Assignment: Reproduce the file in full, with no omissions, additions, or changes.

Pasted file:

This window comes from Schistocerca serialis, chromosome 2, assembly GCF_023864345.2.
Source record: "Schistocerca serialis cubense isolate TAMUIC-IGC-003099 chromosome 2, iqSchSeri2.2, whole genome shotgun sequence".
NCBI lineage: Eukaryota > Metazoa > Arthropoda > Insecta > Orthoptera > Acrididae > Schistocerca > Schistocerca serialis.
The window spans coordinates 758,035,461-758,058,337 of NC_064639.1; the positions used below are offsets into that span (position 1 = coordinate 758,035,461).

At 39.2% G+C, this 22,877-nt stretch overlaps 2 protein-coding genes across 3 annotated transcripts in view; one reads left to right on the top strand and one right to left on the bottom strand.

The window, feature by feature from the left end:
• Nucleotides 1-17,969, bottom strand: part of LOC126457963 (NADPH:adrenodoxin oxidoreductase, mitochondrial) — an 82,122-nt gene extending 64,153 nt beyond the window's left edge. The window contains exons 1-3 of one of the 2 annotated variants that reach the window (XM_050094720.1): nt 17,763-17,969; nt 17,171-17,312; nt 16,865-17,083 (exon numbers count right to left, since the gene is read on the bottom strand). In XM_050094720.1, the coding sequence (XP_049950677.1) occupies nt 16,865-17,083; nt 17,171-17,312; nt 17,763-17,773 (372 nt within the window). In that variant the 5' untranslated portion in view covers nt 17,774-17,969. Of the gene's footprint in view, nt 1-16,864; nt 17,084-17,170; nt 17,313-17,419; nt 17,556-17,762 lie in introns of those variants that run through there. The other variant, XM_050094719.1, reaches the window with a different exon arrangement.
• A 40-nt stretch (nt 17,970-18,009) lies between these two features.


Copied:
This window comes from Schistocerca serialis, chromosome 2, assembly GCF_023864345.2.
Source record: "Schistocerca serialis cubense isolate TAMUIC-IGC-003099 chromosome 2, iqSchSeri2.2, whole genome shotgun sequence".
NCBI lineage: Eukaryota > Metazoa > Arthropoda > Insecta > Orthoptera > Acrididae > Schistocerca > Schistocerca serialis.
The window spans coordinates 758,035,461-758,058,337 of NC_064639.1; the positions used below are offsets into that span (position 1 = coordinate 758,035,461).

At 39.2% G+C, this 22,877-nt stretch overlaps 2 protein-coding genes across 3 annotated transcripts in view; one reads left to right on the top strand and one right to left on the bottom strand.

The window, feature by feature from the left end:
• Nucleotides 1-17,969, bottom strand: part of LOC126457963 (NADPH:adrenodoxin oxidoreductase, mitochondrial) — an 82,122-nt gene extending 64,153 nt beyond the window's left edge. The window contains exons 1-3 of one of the 2 annotated variants that reach the window (XM_050094720.1): nt 17,763-17,969; nt 17,171-17,312; nt 16,865-17,083 (exon numbers count right to left, since the gene is read on the bottom strand). In XM_050094720.1, the coding sequence (XP_049950677.1) occupies nt 16,865-17,083; nt 17,171-17,312; nt 17,763-17,773 (372 nt within the window). In that variant the 5' untranslated portion in view covers nt 17,774-17,969. Of the gene's footprint in view, nt 1-16,864; nt 17,084-17,170; nt 17,313-17,419; nt 17,556-17,762 lie in introns of those variants that run through there. The other variant, XM_050094719.1, reaches the window with a different exon arrangement.
• A 40-nt stretch (nt 17,970-18,009) lies between these two features.